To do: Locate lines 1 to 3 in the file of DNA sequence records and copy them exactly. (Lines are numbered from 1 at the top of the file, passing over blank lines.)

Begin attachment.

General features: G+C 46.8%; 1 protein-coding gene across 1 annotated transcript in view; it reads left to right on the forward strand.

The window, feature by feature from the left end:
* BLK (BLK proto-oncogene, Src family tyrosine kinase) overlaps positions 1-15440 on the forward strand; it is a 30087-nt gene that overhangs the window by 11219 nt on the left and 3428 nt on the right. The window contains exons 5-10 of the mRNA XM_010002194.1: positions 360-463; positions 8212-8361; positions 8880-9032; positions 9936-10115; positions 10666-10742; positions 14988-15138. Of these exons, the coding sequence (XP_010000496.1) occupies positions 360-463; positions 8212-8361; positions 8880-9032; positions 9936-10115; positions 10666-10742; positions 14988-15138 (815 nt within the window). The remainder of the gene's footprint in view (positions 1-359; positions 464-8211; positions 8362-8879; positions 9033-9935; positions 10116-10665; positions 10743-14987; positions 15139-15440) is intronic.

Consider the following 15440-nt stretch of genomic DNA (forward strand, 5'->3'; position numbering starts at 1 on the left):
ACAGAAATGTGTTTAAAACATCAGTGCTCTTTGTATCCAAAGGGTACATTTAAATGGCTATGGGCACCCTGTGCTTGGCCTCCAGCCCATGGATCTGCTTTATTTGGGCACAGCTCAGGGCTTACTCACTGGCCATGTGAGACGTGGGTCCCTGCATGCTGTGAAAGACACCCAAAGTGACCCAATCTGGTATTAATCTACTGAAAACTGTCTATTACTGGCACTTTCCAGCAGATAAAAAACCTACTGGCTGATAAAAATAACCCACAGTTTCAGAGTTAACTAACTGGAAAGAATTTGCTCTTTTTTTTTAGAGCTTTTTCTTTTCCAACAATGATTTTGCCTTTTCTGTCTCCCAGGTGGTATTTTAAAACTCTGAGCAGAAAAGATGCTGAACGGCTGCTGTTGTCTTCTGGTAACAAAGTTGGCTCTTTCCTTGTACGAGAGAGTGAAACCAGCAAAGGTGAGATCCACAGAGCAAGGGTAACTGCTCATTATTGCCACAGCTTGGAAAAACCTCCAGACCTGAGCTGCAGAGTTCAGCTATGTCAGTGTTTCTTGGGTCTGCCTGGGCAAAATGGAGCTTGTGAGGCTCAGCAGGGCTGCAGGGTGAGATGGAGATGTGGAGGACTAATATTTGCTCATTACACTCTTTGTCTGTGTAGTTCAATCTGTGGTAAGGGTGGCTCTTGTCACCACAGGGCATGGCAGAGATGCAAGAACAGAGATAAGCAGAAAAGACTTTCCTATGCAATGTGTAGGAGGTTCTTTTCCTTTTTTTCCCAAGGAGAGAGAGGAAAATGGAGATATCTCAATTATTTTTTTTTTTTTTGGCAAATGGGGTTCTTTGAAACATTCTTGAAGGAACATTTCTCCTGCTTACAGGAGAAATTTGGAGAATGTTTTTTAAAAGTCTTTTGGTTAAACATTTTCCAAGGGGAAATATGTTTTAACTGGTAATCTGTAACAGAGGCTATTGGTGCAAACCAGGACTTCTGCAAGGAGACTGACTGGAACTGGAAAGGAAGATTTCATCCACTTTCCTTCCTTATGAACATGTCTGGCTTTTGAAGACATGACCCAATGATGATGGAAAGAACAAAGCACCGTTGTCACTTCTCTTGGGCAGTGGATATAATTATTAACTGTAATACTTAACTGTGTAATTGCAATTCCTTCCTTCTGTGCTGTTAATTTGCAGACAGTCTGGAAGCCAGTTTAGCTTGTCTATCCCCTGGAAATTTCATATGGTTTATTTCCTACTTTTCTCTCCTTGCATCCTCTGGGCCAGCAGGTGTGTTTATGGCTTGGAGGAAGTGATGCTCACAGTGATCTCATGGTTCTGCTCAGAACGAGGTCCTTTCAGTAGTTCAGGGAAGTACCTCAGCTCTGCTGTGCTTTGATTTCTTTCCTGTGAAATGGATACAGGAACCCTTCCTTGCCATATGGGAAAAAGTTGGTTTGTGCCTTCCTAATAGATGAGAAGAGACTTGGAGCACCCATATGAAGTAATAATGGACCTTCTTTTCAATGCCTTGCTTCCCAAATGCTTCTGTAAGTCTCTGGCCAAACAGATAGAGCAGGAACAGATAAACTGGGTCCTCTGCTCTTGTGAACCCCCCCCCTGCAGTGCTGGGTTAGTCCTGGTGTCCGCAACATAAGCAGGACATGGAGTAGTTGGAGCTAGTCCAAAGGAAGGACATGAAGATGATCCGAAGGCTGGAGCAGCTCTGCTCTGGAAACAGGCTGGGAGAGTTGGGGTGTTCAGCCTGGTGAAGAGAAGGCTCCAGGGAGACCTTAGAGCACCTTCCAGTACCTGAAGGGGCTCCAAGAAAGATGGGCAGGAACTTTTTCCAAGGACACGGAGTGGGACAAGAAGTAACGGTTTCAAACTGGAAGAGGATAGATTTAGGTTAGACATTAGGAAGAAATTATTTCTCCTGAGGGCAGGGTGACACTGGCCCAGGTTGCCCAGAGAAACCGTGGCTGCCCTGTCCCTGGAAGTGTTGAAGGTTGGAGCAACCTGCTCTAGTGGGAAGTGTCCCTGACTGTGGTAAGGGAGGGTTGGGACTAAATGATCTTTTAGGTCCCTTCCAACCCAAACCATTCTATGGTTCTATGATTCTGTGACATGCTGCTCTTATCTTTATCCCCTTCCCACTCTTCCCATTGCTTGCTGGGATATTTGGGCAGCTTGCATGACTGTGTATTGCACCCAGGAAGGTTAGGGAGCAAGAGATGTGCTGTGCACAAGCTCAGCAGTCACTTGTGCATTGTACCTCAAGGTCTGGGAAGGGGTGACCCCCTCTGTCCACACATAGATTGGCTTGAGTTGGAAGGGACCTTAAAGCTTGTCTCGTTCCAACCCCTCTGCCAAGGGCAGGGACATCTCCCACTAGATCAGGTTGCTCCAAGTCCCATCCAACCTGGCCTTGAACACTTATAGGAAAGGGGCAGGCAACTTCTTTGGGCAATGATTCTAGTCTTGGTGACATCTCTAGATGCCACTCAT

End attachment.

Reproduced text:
General features: G+C 46.8%; 1 protein-coding gene across 1 annotated transcript in view; it reads left to right on the forward strand.

The window, feature by feature from the left end:
* BLK (BLK proto-oncogene, Src family tyrosine kinase) overlaps positions 1-15440 on the forward strand; it is a 30087-nt gene that overhangs the window by 11219 nt on the left and 3428 nt on the right. The window contains exons 5-10 of the mRNA XM_010002194.1: positions 360-463; positions 8212-8361; positions 8880-9032; positions 9936-10115; positions 10666-10742; positions 14988-15138. Of these exons, the coding sequence (XP_010000496.1) occupies positions 360-463; positions 8212-8361; positions 8880-9032; positions 9936-10115; positions 10666-10742; positions 14988-15138 (815 nt within the window). The remainder of the gene's footprint in view (positions 1-359; positions 464-8211; positions 8362-8879; positions 9033-9935; positions 10116-10665; positions 10743-14987; positions 15139-15440) is intronic.